(Adds detail from press conference in Berlin)
FRANKFURT/BERLIN, Nov 9 (Reuters) - Germany's Bosch has formed a partnership with IBM to use quantum computing and simulation technology to find alternatives to the rare earths and metals needed for electric vehicles.
The minerals used in magnets in electric motors, membranes in fuel cells for hydrogen technology as well as in aerospace and defence are expensive and often mined in unsustainable ways.
China supplies 98% of European Union demand for magnets made from rare earths, and battery minerals lithium, nickel and cobalt are also almost entirely imported from abroad.
The research cooperation will use quantum computing to explore which different materials could partially or fully replace those currently used, Bosch's corporate research and development chief Thomas Kropf said. The aim is to achieve results within a decade.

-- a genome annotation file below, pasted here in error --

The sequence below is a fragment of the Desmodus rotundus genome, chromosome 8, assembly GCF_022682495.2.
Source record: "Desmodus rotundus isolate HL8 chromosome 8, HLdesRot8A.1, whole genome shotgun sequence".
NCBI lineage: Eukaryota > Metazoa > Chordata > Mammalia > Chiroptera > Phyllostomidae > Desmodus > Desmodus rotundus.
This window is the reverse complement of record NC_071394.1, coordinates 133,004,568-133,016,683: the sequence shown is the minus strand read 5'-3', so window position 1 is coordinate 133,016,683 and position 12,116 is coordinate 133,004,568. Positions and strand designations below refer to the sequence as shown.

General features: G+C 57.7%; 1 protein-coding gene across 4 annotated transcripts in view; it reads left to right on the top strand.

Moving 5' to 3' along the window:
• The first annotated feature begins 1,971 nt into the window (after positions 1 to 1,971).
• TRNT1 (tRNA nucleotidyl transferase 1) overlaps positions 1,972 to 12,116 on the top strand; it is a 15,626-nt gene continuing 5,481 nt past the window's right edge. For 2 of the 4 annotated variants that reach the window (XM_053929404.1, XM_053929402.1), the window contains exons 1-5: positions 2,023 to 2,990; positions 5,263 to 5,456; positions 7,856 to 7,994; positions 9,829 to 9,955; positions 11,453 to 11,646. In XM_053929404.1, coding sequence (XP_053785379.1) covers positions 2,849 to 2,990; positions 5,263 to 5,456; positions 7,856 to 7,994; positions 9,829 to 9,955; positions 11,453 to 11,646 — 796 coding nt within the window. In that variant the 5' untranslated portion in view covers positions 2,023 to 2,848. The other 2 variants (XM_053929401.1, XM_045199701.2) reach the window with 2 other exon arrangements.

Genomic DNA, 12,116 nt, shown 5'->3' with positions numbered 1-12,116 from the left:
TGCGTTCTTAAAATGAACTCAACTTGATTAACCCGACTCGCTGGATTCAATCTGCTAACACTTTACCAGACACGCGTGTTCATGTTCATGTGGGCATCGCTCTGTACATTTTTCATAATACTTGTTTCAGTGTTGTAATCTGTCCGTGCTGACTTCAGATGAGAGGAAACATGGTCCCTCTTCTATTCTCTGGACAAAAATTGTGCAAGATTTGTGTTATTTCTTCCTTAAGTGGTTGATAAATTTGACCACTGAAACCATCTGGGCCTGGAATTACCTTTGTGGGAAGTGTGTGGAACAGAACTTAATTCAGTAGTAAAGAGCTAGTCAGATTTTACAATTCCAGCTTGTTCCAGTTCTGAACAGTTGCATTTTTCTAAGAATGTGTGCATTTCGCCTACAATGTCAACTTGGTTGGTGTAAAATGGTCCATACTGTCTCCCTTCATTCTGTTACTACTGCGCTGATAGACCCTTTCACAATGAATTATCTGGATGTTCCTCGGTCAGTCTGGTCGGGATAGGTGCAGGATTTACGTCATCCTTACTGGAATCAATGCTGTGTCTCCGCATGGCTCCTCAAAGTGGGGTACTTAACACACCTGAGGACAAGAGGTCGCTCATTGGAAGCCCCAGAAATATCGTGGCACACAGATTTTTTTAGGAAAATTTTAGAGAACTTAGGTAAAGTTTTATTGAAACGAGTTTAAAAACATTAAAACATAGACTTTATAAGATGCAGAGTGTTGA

"This technology is on the brink of becoming real," Stefan Hartung, chief executive of Bosch, said.
He added Bosch was sharing its experience in simulating materials with IBM for "very specific application areas" and in return would gain "deeper insights into the power and applicability of quantum computing including hardware".
Overall, Bosch is investing 10 billion euros ($10 billion) in digitalisation and connectivity by 2025, with new technologies focused on sustainability and mobility accounting for two-thirds.
($1 = 0.9927 euros) (Reporting by Christoph Steitz, Victoria Waldersee; Editing by Jan Harvey and Barbara Lewis)